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Interpreting a Malady

Charles M. Schultz, Snoopy, Peanuts

Writer’s block is a malady experienced not only by writers, but by anyone who has ever put quill to parchment, pen to paper, fingers to keyboard, stylus to clay tablet or iPad.

I’ve done extensive research on the subject while I was supposed to be writing this blog post. The word block, it turns out, is the appropriate word for this affliction.

block noun \ˈbläk\

a stump or wooden structure on which a condemned person is beheaded (The visualization of writer’s block.)

ban obstacle, obstruction, or hindrance the state or condition of being obstructed (such as the beckoning internet, interruptions by children, spouses, co-workers, and pets, or a screwed up computer.)

c : interruption or cessation especially of train of thought by competing thoughts or psychological suppression (“I got the kids dinner last night. Do they really need to eat again tonight?” or “I cannot miss this episode of Dancing With the Stars” or “Avoid the adverbs. Avoid the adverbs.”)

d :  interruption of normal physiological function (as of a tissue or organ) (“I need to stop writing. My bladder is going to burst.”)

e : local anesthesia (as by injection) produced by interruption of the flow of impulses along a nerve (The sensation produced when the “Write drunk, edit sober” technique is employed.)

Writer’s block can be overcome. The secret spell can be found in a oft-repeated and oft-overlooked quote by Ernest Hemingway:

 ‘All you have to do is write one true sentence. Write the truest sentence that you know.’
Ernest Hemingway

I was wrestling with writer’s block (it was winning) when that quote came to mind. Couldn’t hurt, I decided. And without thinking, ruminating, or procrastinating, I jotted down the truest sentence I knew. It was like an ice block had melted, liberating the words that had been hidden behind it. Wow, that Hemingway guy knew what he was talking about.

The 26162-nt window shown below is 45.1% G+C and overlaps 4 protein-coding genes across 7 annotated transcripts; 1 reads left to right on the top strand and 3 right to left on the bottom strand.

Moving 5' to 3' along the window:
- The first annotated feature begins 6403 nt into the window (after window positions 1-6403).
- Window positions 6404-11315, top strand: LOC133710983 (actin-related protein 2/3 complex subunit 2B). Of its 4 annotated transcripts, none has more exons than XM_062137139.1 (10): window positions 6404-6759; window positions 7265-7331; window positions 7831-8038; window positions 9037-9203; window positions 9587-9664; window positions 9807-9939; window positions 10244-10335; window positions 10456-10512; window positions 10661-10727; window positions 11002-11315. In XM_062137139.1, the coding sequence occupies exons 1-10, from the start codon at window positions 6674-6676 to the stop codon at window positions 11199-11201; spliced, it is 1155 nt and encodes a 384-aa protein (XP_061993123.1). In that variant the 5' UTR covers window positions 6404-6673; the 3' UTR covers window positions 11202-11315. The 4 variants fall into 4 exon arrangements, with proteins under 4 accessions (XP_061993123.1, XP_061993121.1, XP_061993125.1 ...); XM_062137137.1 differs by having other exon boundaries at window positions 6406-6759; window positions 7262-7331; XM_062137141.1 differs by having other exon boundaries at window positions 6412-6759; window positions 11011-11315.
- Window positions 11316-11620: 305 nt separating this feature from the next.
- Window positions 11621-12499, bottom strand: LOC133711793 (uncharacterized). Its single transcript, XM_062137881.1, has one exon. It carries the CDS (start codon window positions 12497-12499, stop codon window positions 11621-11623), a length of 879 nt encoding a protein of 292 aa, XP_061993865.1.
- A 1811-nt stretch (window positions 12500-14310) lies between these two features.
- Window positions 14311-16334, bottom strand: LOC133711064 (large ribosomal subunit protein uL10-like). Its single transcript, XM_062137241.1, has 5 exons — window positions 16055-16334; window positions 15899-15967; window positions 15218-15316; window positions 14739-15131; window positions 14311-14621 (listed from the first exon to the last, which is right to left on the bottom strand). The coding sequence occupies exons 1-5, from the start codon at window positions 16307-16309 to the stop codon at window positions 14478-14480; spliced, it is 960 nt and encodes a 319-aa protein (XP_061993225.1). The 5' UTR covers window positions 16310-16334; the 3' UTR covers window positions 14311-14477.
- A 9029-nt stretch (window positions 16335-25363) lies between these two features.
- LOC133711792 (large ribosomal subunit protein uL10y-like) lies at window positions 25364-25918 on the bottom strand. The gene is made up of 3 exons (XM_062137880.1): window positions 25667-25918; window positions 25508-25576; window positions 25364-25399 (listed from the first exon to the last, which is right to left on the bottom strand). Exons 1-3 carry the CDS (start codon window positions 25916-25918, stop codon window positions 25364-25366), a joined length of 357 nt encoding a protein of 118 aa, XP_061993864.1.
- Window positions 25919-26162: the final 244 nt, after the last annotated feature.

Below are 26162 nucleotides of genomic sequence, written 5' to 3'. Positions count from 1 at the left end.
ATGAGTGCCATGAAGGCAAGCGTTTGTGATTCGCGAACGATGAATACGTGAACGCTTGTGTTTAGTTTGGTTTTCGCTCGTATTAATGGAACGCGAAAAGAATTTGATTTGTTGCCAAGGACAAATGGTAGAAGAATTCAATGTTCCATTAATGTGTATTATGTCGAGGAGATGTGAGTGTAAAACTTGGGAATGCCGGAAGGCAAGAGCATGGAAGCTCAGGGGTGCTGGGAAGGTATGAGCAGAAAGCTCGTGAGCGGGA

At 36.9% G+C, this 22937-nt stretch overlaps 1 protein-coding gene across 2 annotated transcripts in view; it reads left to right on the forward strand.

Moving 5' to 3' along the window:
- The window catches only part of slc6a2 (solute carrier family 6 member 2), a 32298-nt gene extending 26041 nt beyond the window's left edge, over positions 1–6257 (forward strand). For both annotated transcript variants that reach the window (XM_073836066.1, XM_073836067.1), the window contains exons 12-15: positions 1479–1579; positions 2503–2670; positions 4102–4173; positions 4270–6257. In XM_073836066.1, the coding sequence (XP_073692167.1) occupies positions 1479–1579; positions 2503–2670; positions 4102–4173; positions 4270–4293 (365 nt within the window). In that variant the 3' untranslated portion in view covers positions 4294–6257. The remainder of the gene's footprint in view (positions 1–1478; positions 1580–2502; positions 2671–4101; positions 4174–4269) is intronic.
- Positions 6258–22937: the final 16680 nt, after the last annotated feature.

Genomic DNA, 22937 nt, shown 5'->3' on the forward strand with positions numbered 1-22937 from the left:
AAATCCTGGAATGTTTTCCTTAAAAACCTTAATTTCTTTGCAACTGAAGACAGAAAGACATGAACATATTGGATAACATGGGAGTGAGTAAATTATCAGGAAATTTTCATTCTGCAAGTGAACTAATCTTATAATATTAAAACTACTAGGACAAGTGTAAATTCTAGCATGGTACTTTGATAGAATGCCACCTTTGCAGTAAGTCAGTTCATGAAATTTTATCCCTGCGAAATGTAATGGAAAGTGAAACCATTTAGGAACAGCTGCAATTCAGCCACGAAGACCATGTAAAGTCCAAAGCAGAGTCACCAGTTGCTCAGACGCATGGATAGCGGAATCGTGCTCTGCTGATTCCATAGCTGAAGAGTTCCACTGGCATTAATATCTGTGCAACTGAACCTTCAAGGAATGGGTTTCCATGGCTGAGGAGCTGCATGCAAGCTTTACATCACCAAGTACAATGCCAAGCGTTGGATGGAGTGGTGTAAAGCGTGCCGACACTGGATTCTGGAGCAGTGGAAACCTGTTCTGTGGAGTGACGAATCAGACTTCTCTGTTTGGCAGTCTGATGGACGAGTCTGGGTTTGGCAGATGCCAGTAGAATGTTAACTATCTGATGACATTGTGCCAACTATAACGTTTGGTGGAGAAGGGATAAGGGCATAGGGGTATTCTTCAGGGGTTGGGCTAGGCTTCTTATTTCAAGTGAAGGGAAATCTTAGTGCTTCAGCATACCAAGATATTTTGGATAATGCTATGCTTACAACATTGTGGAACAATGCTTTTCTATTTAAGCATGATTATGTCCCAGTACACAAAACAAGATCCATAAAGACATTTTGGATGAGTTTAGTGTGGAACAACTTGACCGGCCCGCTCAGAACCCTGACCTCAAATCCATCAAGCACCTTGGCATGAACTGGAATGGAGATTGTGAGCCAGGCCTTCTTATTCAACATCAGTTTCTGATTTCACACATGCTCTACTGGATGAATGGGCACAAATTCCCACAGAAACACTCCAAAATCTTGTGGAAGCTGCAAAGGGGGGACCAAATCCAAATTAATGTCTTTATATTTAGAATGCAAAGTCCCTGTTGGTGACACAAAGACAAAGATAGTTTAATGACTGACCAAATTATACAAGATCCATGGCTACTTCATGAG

Those true sentences aren’t solely for the writer. They’re for the reader as well because they reach inside and echo through the soul. If a sentence jumps off the page at me, I know something from the heart of the writer has touched me. Twice in my life, sentences that rang true have brought me to tears. Not the emotional tears that good writing can evoke from sadness, happiness, or rage. These tears were for the beauty of the words themselves.

This line from Jhumpa Lahiri’s short story, “A Temporary Matter,” struck me as the truest thing I’d ever read:

The doctor explained that these things happen. He smiled in the kindest way it was possible to smile at people known only professionally.

Looking at it now, it seems such a simple sentence of mundane words, yet it made me cry. Simplicity makes truth easier to grasp.

The dedication below still brings tears to my eyes. I can’t explain why, even to myself, except to say maybe it’s a love letter from a writer to his craft.  It’s John Steinbeck’s East of Eden dedication to his editor, Pascal Covici:

John Steinbeck, East of Eden dedication

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6 comments on “Interpreting a Malady

  1. Great post, Dawne. I wonder…what one true sentence released you? Of course, if it is too personal, forget I asked.

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  2. Actually, every time I work on something, (the novel I’m working on, a blog post, etc.) I try to begin with one true sentence. I’ve done it so often that I don’t remember what the first one was. So, it wasn’t one sentence that “released” me. It’s a new sentence each time I write.

    For example, I was at a point where I needed to write about one of the secondary characters. I asked myself what was one true thing about her and jotted down, “She loved her dad more than anyone else in the world.” Simple sentence, but so much came out of it. Why did she love him? What happened to him? Etc. etc.

    Kind of a rambling answer, but I hope it answered your question. 😉

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  3. I agree about the one true sentence thing, of course, but my mind was filled with snoopy dog, if I’ve got his name right, because his air of bewildered perplexity when faced with the creative process mirrors my own

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  4. Now I understand, as I survey the ocean of current literary efforts, why I see one common theme over and over. Apparently, most of today’s authors have the same truest sentence: “Sex sells.”

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  5. I appreciate your opinion, but I’m not sure if I agree. “Sex sells” has always been a motivator in everything from fiction to movies to marketing shampoo, but many (not all) of the books I’ve read over the past few years don’t rely on sex to sell.

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